Indigenous historians offer valuable insights on Canada’s past. It’s time to listen to them.
Who gets to define Canadian history? Last May, Canadian writers took sides in a passionate debate about “appropriation of voice.” Novelists and journalists insisted on their freedom to write whatever they pleased. They said freedom of speech was in peril.
This debate about appropriating the voices of marginalized people also urgently concerns Canadian history and historians.
In May, I also read Ontario Premier Kathleen Wynne’s leaked warning to the nine chiefs of the Matawa First Nations in far-northwestern Ontario. The province could delay no longer, Wynne said, on an all-weather road to give mining companies access to the so-called “Ring of Fire,” an area of the James Bay Lowlands rich in chromite and nickel. If the chiefs, as a group, would not agree to her “weeks, not months” timetable (Wynne faces an election in 2018), the province would negotiate individually with those nations who want the project.
Wynne’s statement was just one small incident in a long struggle, and I am no expert on these matters. Like most Ontarians, I have never been near the Ring of Fire.
But even from southern Ontario, I know enough about the history of Treaty 9, the one that covers northern Ontario, to know that when the First Nations there — like others elsewhere — agreed to share that land, they intended to run their own affairs and to control the resources vital to their survival. They did not authorize mining roads to be built by outsiders without local consent.
That was not a history that Wynne and her team seemed to know at all.
Recently, I talked with David Paul Achneepineskum. He has worked on selfgovernment and resource issues since he was a kid at Marten Falls on Ontario’s Albany River. Today he is CEO of the council of chiefs in the Ring of Fire region. After forty years of effort, he says, “there is no knowledge! Even at the government level, with senior bureaucrats and middle management, there is absolutely no knowledge of treaties. So there is no will at the political level to talk about treaties.”
Canada has committed itself to following the recommendations of the Truth and Reconciliation Commission, but real progress on reconciliation depends on Indigenous people being able to run their own affairs and to control the resources to make that possible. “We are all treaty people,” First Nations leaders say. But many non-Indigenous Canadians, even ones in positions of power, hardly seem to have heard that message.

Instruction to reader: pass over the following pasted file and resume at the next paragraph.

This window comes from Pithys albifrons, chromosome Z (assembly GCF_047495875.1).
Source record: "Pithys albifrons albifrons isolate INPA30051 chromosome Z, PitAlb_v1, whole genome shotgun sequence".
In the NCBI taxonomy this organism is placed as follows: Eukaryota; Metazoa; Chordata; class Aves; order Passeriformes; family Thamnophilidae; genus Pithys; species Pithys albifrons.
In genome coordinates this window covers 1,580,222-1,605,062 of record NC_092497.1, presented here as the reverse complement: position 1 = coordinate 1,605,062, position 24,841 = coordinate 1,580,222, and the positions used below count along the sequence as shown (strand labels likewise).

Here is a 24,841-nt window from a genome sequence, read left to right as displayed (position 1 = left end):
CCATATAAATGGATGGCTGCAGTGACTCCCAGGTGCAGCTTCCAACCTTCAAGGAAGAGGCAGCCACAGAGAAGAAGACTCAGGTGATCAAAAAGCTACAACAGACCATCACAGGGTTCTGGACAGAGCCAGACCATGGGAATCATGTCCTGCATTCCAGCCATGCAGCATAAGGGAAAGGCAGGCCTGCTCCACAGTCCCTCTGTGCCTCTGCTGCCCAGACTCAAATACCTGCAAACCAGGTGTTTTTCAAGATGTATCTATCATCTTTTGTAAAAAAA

There is a profound challenge for history and historians here. Many fine historical scholars study Indigenous issues in Canadian history. Jim Millar, Sarah Carter, and Arthur Ray come to mind, as do Indigenous scholars such as Blair Stonechild and Georges Sioui.
Materials are at hand via which we can inform ourselves about treaty relationships, residential schools, violence against Indigenous women, and other vital public policy questions. Canada’s History magazine includes more Indigenous history now than ever, while last fall’s Canada’s History Forum focused on Indigenous history in partnership with the National Centre for Truth and Reconciliation. But Wynne’s recent statement suggests understanding of these vital questions is hardly widespread.
So are journalists and novelists — and historians — free to write what we please?
We are. But experience suggests that freedom to imagine “Indians” has mostly given us what historian Daniel Francis has called “The Imaginary Indian.” We need more Indigenous history of Canada. It will be more powerful and more persuasive when more of it is researched, written, and presented by Indigenous historians — scholars who know their own traditions and issues.
‘There is no knowledge! Even at the government level ... there is absolutely no knowledge of treaties.’ — David Paul Achneepineskum
Former Fort Hope First Nation Chief Charlie Okeese looks over the mining claims for the Ring of Fire project.